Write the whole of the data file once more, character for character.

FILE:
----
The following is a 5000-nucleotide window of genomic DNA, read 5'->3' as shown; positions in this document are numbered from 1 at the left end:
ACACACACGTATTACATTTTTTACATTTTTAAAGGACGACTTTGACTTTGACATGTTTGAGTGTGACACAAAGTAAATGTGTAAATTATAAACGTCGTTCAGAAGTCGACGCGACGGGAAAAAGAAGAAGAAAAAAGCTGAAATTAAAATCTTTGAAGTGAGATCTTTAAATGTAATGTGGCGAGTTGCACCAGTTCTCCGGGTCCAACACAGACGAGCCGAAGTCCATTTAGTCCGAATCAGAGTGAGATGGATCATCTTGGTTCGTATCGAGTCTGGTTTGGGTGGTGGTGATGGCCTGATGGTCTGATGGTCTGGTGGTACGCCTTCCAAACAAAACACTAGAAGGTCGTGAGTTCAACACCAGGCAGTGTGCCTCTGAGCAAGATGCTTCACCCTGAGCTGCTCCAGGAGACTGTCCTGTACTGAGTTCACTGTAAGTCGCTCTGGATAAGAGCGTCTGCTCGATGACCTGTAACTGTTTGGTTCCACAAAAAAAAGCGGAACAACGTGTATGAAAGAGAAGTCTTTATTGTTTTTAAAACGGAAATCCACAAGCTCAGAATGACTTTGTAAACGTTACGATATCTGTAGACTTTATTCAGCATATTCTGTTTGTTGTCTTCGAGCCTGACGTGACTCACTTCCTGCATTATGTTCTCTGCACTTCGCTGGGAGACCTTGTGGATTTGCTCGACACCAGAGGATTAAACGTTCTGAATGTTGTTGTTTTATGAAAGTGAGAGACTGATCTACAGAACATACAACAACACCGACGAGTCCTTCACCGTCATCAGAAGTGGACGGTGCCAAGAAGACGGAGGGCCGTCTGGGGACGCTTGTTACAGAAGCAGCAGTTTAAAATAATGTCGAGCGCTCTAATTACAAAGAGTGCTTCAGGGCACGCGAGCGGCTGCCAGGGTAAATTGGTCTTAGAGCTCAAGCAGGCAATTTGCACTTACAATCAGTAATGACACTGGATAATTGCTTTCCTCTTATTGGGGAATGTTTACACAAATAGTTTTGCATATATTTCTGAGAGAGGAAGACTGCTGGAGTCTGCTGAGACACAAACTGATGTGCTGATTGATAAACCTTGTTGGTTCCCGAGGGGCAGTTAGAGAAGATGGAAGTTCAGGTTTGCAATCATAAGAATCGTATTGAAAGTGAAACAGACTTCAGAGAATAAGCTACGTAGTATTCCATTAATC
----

The following is a 5000-nucleotide window of genomic DNA, read 5'->3' as shown; positions in this document are numbered from 1 at the left end:
ACACACACGTATTACATTTTTTACATTTTTAAAGGACGACTTTGACTTTGACATGTTTGAGTGTGACACAAAGTAAATGTGTAAATTATAAACGTCGTTCAGAAGTCGACGCGACGGGAAAAAGAAGAAGAAAAAAGCTGAAATTAAAATCTTTGAAGTGAGATCTTTAAATGTAATGTGGCGAGTTGCACCAGTTCTCCGGGTCCAACACAGACGAGCCGAAGTCCATTTAGTCCGAATCAGAGTGAGATGGATCATCTTGGTTCGTATCGAGTCTGGTTTGGGTGGTGGTGATGGCCTGATGGTCTGATGGTCTGGTGGTACGCCTTCCAAACAAAACACTAGAAGGTCGTGAGTTCAACACCAGGCAGTGTGCCTCTGAGCAAGATGCTTCACCCTGAGCTGCTCCAGGAGACTGTCCTGTACTGAGTTCACTGTAAGTCGCTCTGGATAAGAGCGTCTGCTCGATGACCTGTAACTGTTTGGTTCCACAAAAAAAAGCGGAACAACGTGTATGAAAGAGAAGTCTTTATTGTTTTTAAAACGGAAATCCACAAGCTCAGAATGACTTTGTAAACGTTACGATATCTGTAGACTTTATTCAGCATATTCTGTTTGTTGTCTTCGAGCCTGACGTGACTCACTTCCTGCATTATGTTCTCTGCACTTCGCTGGGAGACCTTGTGGATTTGCTCGACACCAGAGGATTAAACGTTCTGAATGTTGTTGTTTTATGAAAGTGAGAGACTGATCTACAGAACATACAACAACACCGACGAGTCCTTCACCGTCATCAGAAGTGGACGGTGCCAAGAAGACGGAGGGCCGTCTGGGGACGCTTGTTACAGAAGCAGCAGTTTAAAATAATGTCGAGCGCTCTAATTACAAAGAGTGCTTCAGGGCACGCGAGCGGCTGCCAGGGTAAATTGGTCTTAGAGCTCAAGCAGGCAATTTGCACTTACAATCAGTAATGACACTGGATAATTGCTTTCCTCTTATTGGGGAATGTTTACACAAATAGTTTTGCATATATTTCTGAGAGAGGAAGACTGCTGGAGTCTGCTGAGACACAAACTGATGTGCTGATTGATAAACCTTGTTGGTTCCCGAGGGGCAGTTAGAGAAGATGGAAGTTCAGGTTTGCAATCATAAGAATCGTATTGAAAGTGAAACAGACTTCAGAGAATAAGCTACGTAGTATTCCATTAATC